x
Ethernet services

Carrier CTO Slams Vendor Complexity

LONDON -- Equipment vendors are making it hard for network operators to develop and provision the services their end users want and need by building unnecessary complexity into their products, according to Matthew Finnie, CTO at pan-European carrier Interoute Communications Ltd.

He's set to voice his opinions during a keynote presentation this Thursday at the Ethernet Expo: Europe 2009 event, held this year at the ExCel Conference Centre in London's Docklands. Finnie plans to use his podium time to tell the vendor community why they're holding up the Ethernet and optical services sector and to present Interoute's views on the development of corporate communications services and misconceptions about "the cloud."

Previous attendees at the event will know that Finnie isn't worried about telling vendors what he thinks of them -- last year he slammed vendors for overcomplicated marketing and selling, and criticized the industry tension that had grown between MPLS and PBT (Provider Backbone Transport) supporters. (See Interoute CTO Blames Vendors for Confusion.)

Now his chief target is the vendor management software. Finnie tells Light Reading during a pre-show interview that "Ethernet is all about simplification, not complication, but for many companies [vendors] it's complication that works. They say: 'How many features do you want -- we have 400!' I want just two. I am only interested in making it operationally simple."

He continues: "In many cases the hardware makes sense, but the management systems are really hard to use. My plea to vendors is -- make it simple and cheap, and adhere to a number of standards, especially in the optical side where the vendors just love to add their own little tweaks to make it different and unique to themselves."

And Finnie is desperate for greater simplification as Ethernet increases its hold on the wholesale and large corporate user market, though he notes that SDH is far from being a dead technology. "All the growth in connections of STM-1 [156 Mbit/s] and above is in Ethernet presentations... [and] it's no real surprise that everything's going toward Ethernet -- we expect to continue to invest less in SDH, but we wouldn't foretell the death of SDH because its tail is very long. We see little SDH above STM-1s now, but below that we still see an awful lot of demand for SDH E1s [2 Mbit/s]."

The Interoute man is also keen to make services easy and understandable for corporate users. "We have a unified connectivity strategy for corporates. We deploy a box at the customer's sites and then say: 'You've got it all -- what do you want us to turn off?' The complexity comes in the last-mile connections to the customers' sites. They need to be much more robust and simple and repeatable, especially as more and more enterprise customers want multiservice solutions. But the more complex you make it the more fragile it will be."

Finnie's also keen to get his message across about the rise of cloud computing. "It's all about the better utilization of assets," he says, before launching into an attack on some industry hype that has raised his heckles. "Optical networks can't be clouds -- you can't share a time slot. We want to talk about simplicity, but that's not the Internet either. The Internet is NOT the cloud -- that's just a pub view of the cloud," bawls Finnie before taking his blood-pressure medication.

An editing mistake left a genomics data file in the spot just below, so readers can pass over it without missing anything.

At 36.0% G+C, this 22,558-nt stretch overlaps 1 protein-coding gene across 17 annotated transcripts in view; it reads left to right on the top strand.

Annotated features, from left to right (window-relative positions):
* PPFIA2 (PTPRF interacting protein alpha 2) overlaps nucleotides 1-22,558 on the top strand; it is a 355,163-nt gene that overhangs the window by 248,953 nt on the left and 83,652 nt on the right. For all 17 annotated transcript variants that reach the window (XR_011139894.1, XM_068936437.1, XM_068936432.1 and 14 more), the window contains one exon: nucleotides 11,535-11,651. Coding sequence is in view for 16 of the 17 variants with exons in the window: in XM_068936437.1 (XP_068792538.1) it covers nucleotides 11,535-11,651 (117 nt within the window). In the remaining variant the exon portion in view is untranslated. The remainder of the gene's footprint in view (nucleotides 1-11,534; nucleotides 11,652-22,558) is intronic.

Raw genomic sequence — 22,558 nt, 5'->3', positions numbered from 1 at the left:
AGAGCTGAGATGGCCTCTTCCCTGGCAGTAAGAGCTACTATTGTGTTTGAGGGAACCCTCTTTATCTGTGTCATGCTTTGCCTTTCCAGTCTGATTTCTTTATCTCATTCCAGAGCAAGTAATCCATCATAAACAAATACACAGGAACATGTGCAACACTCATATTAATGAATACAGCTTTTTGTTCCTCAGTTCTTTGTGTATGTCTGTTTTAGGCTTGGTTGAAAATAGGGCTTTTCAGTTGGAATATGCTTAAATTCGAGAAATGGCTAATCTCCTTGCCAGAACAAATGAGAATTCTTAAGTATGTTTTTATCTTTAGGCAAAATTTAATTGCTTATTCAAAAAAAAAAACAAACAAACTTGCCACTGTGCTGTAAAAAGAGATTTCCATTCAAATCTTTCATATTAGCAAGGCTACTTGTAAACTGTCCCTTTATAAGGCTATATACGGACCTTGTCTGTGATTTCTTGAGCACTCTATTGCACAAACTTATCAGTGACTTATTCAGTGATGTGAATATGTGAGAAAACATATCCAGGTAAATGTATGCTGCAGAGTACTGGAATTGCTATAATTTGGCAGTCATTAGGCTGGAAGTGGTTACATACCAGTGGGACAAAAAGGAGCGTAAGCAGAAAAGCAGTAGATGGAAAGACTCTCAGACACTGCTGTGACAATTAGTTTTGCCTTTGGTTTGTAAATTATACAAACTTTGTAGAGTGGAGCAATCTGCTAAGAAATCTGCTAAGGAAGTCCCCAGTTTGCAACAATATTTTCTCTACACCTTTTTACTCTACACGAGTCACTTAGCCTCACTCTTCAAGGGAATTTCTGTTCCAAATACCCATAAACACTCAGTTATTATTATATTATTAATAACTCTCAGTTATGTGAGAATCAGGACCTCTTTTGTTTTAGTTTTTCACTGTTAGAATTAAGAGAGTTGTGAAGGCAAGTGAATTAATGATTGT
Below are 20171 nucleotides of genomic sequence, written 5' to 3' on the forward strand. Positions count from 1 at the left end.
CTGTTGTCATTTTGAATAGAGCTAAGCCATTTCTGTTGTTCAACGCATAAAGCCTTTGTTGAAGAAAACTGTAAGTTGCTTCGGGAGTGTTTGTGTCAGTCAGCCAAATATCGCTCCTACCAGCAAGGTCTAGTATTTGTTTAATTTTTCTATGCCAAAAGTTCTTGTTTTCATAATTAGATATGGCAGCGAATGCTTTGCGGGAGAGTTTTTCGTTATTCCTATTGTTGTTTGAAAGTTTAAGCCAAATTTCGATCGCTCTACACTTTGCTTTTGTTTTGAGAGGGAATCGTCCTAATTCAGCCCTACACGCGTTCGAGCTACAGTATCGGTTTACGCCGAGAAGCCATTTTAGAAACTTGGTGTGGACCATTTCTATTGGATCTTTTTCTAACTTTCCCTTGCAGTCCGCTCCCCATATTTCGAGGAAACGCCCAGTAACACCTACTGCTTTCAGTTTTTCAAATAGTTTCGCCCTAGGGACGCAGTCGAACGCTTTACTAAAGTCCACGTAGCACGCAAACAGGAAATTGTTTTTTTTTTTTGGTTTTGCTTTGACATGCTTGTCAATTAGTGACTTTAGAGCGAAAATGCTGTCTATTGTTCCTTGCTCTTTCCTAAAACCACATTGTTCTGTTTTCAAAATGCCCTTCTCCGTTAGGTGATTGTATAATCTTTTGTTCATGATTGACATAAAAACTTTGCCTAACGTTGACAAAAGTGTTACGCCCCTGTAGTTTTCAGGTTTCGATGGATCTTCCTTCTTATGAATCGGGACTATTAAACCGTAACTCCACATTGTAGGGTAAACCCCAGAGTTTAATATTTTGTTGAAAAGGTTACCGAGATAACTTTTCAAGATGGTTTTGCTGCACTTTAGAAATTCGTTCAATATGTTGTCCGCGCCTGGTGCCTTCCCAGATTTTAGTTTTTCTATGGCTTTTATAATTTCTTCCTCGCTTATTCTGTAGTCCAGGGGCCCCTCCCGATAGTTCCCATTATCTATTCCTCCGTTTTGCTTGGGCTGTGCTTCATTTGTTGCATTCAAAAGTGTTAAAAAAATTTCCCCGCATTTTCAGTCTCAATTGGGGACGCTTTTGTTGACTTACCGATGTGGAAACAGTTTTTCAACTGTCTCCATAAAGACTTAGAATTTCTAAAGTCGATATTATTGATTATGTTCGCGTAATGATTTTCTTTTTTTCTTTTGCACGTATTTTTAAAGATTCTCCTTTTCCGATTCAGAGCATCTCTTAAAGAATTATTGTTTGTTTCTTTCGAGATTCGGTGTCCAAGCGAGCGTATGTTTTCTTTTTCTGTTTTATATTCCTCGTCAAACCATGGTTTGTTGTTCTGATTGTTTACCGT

For those that want the full Finnie rant, it's not too late to attend the Ethernet Expo in London -- check out the link at the bottom of this page for more details.

— Ray Le Maistre, International News Editor, Light Reading


Interested in learning more on this topic? Then come to Ethernet Expo: Europe 2009, a conference and exposition showcasing the latest trends in the Carrier Ethernet market in Europe, the Middle East, and Africa. To be staged in London, May 13 & 14, admission is free for attendees meeting our prequalification criteria. For more information, or to register, click here.


rahat.hussain 12/5/2012 | 4:05:00 PM
re: Carrier CTO Slams Vendor Complexity

i find this interesting that a cto is giving the following message: "make it simple and cheap, and adhere to a number of standards".


- isn't it the cto's job to cut through the technical complexity and find advantages he can present to his customers? this message sounds like what he hears from his ceo.


- why does a carrier need a cto if all he does is complain about " [optical] vendors [who] just love to add their own little tweaks to make it different and unique to themselves". isn't it his job to understand these tweaks and then decide if any of them make sense? and then report to the ceo regarding value creation in the market?



- do we really need cto's to rant about the "cost of packet transport systems [being] artificially high for too long". i appreciate that the cto should have cost as a consideration but it almost seems like he is usurping the roles of the ceo and the procurement organization when he deals with vendors.



- if vendors had huge margins and the industry was flush with profitable companies, some of his rants may be excusable, but puhleese, stop this rant, go back to the pub and down another guiness (along with the blood pressure medication).


 


odo <-- who has had it with carrier cto's who can rant simply because they sit on top of the food chain and are completely oblivious of the state of the industry.

paolo.franzoi 12/5/2012 | 4:04:58 PM
re: Carrier CTO Slams Vendor Complexity

odo,


Basically, it is the trap of the industry at the moment.  The people want full featured, robust products at a low price.  To achieve this, the systems companies have to spend a lot of R&D on top of what the silicon folks provide.  There is nowhere near the total margin available for all the systems companies to fund these developments.  So, the solution for the systems guys to try to push the envelope beyond the standard and build extra capability into their product to get extra margin.


People are surprised at the lack of innovation?


seven


 

Interoute CTO 12/5/2012 | 4:04:56 PM
re: Carrier CTO Slams Vendor Complexity Thanks for the comments. Unfortunately service providers are not at the top of the food chain and have to be very conscious of the value our customers place on services. For the optical layers the opportunity to introduce new and complex features that customers are willing to pay for simply isnt their. Interoute has pioneered many optical products - 10day delivery, protected ethernet, revertive services etc - but the customer base, of whom 99% are building IP networks, control and deliver service value at the packet level. What they and we want from the optical layer is inter-working across vendors and operational simplicity - these are the features we are willing to pay for. This is not a new request hence our frustration at the slow pace of change largely as vendors untangle themselves from years and years of proprietary inter working as the foundation of their business model.